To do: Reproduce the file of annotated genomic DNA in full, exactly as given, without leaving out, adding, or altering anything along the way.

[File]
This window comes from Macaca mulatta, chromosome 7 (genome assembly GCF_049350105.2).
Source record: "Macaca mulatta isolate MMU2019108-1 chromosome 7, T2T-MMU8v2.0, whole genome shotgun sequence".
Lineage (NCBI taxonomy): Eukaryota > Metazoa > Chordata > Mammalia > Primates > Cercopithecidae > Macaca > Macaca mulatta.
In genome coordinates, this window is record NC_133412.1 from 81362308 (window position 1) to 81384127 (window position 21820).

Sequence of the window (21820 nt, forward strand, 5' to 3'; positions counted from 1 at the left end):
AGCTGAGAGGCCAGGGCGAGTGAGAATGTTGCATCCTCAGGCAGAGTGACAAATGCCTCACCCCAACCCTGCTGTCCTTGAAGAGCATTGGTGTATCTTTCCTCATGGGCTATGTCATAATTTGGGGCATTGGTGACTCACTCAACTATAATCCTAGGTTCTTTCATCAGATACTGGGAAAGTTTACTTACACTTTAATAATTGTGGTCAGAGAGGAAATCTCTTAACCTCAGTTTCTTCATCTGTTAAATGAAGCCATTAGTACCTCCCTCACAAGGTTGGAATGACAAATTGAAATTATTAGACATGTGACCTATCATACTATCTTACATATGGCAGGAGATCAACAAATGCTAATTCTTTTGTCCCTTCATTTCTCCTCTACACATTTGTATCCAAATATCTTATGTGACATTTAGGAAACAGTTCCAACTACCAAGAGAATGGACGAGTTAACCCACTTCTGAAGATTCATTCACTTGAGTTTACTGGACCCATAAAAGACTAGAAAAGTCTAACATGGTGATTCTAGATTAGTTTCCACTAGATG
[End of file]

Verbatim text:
This window comes from Macaca mulatta, chromosome 7 (genome assembly GCF_049350105.2).
Source record: "Macaca mulatta isolate MMU2019108-1 chromosome 7, T2T-MMU8v2.0, whole genome shotgun sequence".
Lineage (NCBI taxonomy): Eukaryota > Metazoa > Chordata > Mammalia > Primates > Cercopithecidae > Macaca > Macaca mulatta.
In genome coordinates, this window is record NC_133412.1 from 81362308 (window position 1) to 81384127 (window position 21820).

Sequence of the window (21820 nt, forward strand, 5' to 3'; positions counted from 1 at the left end):
AGCTGAGAGGCCAGGGCGAGTGAGAATGTTGCATCCTCAGGCAGAGTGACAAATGCCTCACCCCAACCCTGCTGTCCTTGAAGAGCATTGGTGTATCTTTCCTCATGGGCTATGTCATAATTTGGGGCATTGGTGACTCACTCAACTATAATCCTAGGTTCTTTCATCAGATACTGGGAAAGTTTACTTACACTTTAATAATTGTGGTCAGAGAGGAAATCTCTTAACCTCAGTTTCTTCATCTGTTAAATGAAGCCATTAGTACCTCCCTCACAAGGTTGGAATGACAAATTGAAATTATTAGACATGTGACCTATCATACTATCTTACATATGGCAGGAGATCAACAAATGCTAATTCTTTTGTCCCTTCATTTCTCCTCTACACATTTGTATCCAAATATCTTATGTGACATTTAGGAAACAGTTCCAACTACCAAGAGAATGGACGAGTTAACCCACTTCTGAAGATTCATTCACTTGAGTTTACTGGACCCATAAAAGACTAGAAAAGTCTAACATGGTGATTCTAGATTAGTTTCCACTAGATG